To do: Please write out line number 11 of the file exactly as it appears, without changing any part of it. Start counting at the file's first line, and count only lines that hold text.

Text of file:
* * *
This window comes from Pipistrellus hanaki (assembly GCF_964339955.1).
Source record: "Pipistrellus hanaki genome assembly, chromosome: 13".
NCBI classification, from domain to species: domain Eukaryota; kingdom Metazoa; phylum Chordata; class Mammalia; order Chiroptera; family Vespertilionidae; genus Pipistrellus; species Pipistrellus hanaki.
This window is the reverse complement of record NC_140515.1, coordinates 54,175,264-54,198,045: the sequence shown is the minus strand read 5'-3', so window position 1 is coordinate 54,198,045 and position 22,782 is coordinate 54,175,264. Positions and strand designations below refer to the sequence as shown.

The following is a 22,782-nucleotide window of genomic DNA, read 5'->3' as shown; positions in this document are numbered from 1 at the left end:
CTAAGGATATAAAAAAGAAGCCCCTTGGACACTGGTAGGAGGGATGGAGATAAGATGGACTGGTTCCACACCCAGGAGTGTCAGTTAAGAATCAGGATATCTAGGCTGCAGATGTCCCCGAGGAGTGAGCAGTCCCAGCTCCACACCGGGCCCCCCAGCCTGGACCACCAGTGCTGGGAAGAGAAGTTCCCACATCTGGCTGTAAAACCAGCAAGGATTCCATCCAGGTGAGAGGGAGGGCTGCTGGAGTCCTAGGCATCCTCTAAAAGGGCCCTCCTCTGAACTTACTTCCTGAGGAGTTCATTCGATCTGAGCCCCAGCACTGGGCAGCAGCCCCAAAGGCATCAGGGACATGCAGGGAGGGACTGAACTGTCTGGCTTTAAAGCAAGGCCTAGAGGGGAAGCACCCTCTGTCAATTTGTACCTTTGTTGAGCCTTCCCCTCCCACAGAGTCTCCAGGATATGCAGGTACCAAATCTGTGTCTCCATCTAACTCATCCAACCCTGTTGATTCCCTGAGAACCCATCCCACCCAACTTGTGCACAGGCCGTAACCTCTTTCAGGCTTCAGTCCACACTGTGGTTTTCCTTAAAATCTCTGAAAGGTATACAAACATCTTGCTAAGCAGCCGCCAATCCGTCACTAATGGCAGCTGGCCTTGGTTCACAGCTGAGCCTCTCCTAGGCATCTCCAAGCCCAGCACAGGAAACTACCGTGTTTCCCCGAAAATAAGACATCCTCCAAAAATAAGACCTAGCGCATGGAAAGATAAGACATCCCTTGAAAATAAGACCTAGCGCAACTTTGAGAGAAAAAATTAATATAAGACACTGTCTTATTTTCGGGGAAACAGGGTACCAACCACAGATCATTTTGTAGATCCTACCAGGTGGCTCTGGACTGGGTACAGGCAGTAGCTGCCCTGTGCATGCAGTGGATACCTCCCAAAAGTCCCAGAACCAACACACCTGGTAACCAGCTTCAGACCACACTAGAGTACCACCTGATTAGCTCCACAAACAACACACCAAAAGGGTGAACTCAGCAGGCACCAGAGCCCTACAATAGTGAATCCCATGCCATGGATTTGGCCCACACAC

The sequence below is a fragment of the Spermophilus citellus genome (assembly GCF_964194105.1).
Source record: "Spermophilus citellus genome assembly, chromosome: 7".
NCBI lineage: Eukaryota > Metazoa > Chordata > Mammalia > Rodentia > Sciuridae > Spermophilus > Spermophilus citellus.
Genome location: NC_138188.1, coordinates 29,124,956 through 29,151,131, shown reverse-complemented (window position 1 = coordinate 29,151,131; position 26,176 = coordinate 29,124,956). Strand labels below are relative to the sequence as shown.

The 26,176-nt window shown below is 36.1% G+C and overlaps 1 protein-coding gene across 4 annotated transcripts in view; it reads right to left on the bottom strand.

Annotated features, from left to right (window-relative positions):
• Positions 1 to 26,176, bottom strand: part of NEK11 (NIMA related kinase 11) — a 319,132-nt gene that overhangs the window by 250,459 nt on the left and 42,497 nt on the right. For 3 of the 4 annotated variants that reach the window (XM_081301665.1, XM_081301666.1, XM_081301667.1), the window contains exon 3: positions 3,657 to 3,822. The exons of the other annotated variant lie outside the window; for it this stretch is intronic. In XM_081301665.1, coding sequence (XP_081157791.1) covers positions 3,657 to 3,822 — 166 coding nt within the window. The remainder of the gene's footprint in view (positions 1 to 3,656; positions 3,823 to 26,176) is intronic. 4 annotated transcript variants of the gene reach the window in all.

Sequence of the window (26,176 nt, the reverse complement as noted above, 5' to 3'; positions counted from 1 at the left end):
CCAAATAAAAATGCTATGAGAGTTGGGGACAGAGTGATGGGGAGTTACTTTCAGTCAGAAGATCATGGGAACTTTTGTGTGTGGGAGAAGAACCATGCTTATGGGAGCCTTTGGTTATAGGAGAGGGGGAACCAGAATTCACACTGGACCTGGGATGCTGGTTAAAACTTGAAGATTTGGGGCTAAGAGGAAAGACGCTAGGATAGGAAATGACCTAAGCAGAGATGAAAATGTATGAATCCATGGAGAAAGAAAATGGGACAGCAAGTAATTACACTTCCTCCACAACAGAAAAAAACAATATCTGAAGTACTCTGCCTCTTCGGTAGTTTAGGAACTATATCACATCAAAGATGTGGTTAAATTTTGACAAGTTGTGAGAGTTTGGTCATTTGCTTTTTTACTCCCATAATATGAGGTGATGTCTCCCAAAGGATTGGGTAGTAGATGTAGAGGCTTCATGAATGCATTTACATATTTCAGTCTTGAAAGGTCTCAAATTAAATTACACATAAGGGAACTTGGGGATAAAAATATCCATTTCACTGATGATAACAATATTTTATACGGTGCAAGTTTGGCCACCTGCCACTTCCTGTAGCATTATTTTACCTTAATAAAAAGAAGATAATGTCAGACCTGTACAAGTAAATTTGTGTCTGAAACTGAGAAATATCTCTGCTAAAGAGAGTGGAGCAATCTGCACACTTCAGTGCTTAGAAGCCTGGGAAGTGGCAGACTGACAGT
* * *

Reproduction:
The 26,176-nt window shown below is 36.1% G+C and overlaps 1 protein-coding gene across 4 annotated transcripts in view; it reads right to left on the bottom strand.